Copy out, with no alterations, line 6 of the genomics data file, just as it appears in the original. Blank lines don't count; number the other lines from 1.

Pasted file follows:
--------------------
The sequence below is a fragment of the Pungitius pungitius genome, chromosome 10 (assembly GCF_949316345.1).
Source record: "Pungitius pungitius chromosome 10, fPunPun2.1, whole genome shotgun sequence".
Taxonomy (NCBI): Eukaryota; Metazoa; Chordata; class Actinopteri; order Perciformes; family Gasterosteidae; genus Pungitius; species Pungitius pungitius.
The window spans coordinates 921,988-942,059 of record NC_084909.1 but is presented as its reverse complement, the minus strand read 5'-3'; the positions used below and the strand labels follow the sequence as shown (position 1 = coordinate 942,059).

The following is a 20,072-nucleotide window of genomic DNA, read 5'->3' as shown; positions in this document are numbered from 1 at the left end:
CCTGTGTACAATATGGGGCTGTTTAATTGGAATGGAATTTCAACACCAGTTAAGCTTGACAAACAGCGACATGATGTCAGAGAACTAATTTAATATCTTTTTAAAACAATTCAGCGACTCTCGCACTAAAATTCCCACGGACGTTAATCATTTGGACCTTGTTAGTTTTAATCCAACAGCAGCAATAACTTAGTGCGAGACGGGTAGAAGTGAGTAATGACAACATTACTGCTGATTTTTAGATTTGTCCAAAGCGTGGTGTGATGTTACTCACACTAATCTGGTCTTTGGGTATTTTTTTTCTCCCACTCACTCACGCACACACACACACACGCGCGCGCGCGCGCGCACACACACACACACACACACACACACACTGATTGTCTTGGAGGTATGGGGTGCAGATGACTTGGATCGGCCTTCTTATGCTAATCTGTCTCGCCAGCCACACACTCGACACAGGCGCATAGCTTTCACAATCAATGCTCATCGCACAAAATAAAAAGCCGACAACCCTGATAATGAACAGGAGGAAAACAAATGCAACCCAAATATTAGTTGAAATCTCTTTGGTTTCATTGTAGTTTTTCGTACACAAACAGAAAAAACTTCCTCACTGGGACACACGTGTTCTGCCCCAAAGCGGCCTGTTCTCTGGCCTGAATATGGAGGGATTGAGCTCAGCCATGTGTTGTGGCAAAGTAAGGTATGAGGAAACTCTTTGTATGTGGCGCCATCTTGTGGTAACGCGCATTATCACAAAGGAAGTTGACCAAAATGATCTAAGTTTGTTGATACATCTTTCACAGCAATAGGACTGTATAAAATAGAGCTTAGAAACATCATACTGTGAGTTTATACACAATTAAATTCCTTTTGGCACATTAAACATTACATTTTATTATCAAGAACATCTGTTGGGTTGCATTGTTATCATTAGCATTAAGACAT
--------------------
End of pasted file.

CCTGTGTACAATATGGGGCTGTTTAATTGGAATGGAATTTCAACACCAGTTAAGCTTGACAAACAGCGACATGATGTCAGAGAACTAATTTAATATCTTTTTAAAACAATTCAGCGACTCTCGCACTAAAATTCCCACGGACGTTAATCATTTGGACCTTGTTAGTTTTAATCCAACAGCAGCAATAACTTAGTGCGAGACGGGTAGAAGTGAGTAATGACAACATTACTGCTGATTTTTAGATTTGTCCAAAGCGTGGTGTGATGTTACTCACACTAATCTGGTCTTTGGGTATTTTTTTTCTCCCACTCACTCACGCACACACACACACACGCGCGCGCGCGCGCGCACACACACACACACACACACACACACACTGATTGTCTTGGAGGTATGGGGTGCAGATGACTTGGATCGGCCTTCTTATGCTAATCTGTCTCGCCAGCCACACACTCGACACAGGCGCATAGCTTTCACAATCAATGCTCATCGCACAAAATAAAAAGCCGACAACCCTGATAATGAACAGGAGGAAAACAAATGCAACCCAAATATTAGTTGAAATCTCTTTGGTTTCATTGTAGTTTTTCGTACACAAACAGAAAAAACTTCCTCACTGGGACACACGTGTTCTGCCCCAAAGCGGCCTGTTCTCTGGCCTGAATATGGAGGGATTGAGCTCAGCCATGTGTTGTGGCAAAGTAAGGTATGAGGAAACTCTTTGTATGTGGCGCCATCTTGTGGTAACGCGCATTATCACAAAGGAAGTTGACCAAAATGATCTAAGTTTGTTGATACATCTTTCACAGCAATAGGACTGTATAAAATAGAGCTTAGAAACATCATACTGTGAGTTTATACACAATTAAATTCCTTTTGGCACATTAAACATTACATTTTATTATCAAGAACATCTGTTGGGTTGCATTGTTATCATTAGCATTAAGACAT